Washington D.C. — Today, Pennsylvania Gov. Tom Wolf (D) signed first-in-the-nation bipartisan clean slate legislation that will automatically seal certain minor nonviolent misdemeanor records for people who stay crime-free for 10 years, as well as arrest records that never led to conviction, without a waiting period. The Center for American Progress is proud to have worked with Community Legal Services of Philadelphia to develop the clean slate model originally proposed in its “One Strike and You’re Out” report. In response, Neera Tanden, president and CEO of CAP, released the following statement:
I applaud the Pennsylvania Legislature and Governor Tom Wolf (D) for taking this historic step and becoming the first state in the nation to enact clean slate legislation. Pennsylvania’s Clean Slate Act will allow hundreds of thousands of Pennsylvanians to finally have the second chance they deserve. Even a minor criminal record can present lifelong barriers to nearly every basic building block of economic security and mobility—such as housing, employment, education and training, and more—standing in the way of successful re-entry and participation in society. By enabling people with low-level nonviolent convictions to automatically earn a clean slate after they remain crime-free, Pennsylvania stands to make a sizable dent in its poverty rate, to increase labor force participation, and to save taxpayer dollars through reduced incarceration costs—all while boosting public safety. CAP is proud to have worked with our partner, Community Legal Services of Philadelphia, and a broad bipartisan coalition over the past three years to help Pennsylvania become the first state to pass legislation of this kind. Other states are already following Pennsylvania’s lead by taking up their own clean slate bills, and now leaders in Congress are poised to learn from Pennsylvania’s example by introducing clean slate legislation for minor nonviolent federal records. America must no longer be a country where a minor criminal record can be a life sentence to poverty.
After signing the bill, Gov. Tom Wolf released the following statement:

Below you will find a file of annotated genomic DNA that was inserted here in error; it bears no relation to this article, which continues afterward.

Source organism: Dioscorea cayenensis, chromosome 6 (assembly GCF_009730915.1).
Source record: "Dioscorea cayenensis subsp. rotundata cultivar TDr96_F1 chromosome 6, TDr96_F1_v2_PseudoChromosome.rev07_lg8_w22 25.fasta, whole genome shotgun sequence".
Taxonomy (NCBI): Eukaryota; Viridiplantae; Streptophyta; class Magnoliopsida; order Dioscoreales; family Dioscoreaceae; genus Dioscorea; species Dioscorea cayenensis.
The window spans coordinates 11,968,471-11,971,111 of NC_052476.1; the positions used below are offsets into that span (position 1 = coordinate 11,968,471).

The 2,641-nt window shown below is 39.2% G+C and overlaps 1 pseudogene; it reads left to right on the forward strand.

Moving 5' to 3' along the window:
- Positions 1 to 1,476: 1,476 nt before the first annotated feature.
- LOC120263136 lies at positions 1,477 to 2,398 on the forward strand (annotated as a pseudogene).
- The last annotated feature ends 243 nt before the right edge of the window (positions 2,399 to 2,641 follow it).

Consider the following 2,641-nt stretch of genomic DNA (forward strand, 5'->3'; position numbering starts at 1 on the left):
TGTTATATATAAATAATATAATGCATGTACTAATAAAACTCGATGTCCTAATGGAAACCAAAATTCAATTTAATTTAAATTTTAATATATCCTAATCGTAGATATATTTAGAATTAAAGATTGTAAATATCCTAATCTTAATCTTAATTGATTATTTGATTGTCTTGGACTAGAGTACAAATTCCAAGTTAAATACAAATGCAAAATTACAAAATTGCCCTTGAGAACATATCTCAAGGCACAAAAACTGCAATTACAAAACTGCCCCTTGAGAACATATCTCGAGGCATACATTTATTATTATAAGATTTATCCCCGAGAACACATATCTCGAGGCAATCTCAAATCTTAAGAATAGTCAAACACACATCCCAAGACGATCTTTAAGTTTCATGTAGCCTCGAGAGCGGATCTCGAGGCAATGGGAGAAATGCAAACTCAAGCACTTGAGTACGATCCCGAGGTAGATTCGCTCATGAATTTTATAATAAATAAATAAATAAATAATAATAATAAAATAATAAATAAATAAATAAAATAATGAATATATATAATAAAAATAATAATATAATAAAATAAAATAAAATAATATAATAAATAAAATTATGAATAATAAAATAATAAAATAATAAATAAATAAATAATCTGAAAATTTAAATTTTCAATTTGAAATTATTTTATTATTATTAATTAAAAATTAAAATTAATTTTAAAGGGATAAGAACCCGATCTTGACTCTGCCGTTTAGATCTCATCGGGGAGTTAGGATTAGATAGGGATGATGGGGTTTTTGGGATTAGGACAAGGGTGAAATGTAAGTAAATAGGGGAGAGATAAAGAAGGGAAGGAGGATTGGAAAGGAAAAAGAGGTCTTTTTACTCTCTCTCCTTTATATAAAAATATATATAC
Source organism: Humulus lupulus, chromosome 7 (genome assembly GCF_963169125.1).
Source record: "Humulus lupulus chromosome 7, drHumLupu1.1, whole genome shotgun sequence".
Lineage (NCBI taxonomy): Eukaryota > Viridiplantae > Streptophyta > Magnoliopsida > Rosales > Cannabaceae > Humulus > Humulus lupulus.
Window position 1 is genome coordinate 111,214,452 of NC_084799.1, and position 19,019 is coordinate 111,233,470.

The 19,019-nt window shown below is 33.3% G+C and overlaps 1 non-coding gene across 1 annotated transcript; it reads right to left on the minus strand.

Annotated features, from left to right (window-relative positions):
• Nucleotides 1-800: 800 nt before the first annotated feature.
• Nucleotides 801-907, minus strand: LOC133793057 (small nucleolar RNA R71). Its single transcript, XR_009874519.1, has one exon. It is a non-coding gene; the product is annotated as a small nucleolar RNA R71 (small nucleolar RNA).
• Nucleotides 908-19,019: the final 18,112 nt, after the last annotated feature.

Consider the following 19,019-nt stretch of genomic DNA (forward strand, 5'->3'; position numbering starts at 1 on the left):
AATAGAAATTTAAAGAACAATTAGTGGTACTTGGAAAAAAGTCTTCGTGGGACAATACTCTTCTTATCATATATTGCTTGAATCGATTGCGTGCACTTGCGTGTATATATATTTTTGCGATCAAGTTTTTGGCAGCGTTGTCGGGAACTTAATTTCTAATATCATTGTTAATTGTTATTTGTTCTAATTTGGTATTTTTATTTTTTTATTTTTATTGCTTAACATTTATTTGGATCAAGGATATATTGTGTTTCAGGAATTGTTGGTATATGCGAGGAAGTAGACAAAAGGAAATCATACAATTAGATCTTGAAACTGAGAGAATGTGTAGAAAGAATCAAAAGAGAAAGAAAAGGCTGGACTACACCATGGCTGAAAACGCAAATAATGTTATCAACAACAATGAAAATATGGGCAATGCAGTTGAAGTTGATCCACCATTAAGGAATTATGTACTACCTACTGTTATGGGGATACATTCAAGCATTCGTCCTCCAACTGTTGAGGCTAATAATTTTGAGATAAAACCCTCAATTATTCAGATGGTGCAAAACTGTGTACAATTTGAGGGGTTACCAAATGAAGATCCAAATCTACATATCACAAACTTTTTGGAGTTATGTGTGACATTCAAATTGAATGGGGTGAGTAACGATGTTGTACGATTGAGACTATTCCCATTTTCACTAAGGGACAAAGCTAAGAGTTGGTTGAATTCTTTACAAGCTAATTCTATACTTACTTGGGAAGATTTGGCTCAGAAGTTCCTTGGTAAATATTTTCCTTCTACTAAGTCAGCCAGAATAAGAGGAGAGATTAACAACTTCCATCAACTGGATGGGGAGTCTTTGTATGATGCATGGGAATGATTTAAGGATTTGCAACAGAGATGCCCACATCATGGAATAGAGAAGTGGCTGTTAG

I am proud to sign this legislation that will make it easier for those who have interacted with the justice system to reduce the stigma they face when looking for employment and housing. I’m especially pleased that Pennsylvania is the first state to pass clean slate and that it passed in an overwhelmingly bipartisan manner. I thank the General Assembly and the many advocates and stakeholders who made this possible.
Malcolm Jenkins, co-founder of the Players Coalition and defensive captain for the Philadelphia Eagles, released the following statement in response to the bill signing:
Last fall, we learned that 1 in 3 Pennsylvanian adults have a criminal record. Our criminal justice system should be designed so that individuals who have paid their debt to society have done just that and don’t continue to pay due to the stigma of having a record. It was important to Chris (Long), Torrey (Smith), and myself, as members of the Players Coalition, to advocate for the Clean Slate Act, for the thousands of Pennsylvanians whose daily obstacles include securing employment, housing, and/or educational opportunities. This is commonsense reform, and we are pleased the bill received bipartisan support. This should be a model for other states to introduce similar legislation so that more people can become contributing members to society.
For more information on the Clean Slate Act or to speak with an expert, please contact Rafael J. Medina at email@example.com or 202.478.5313.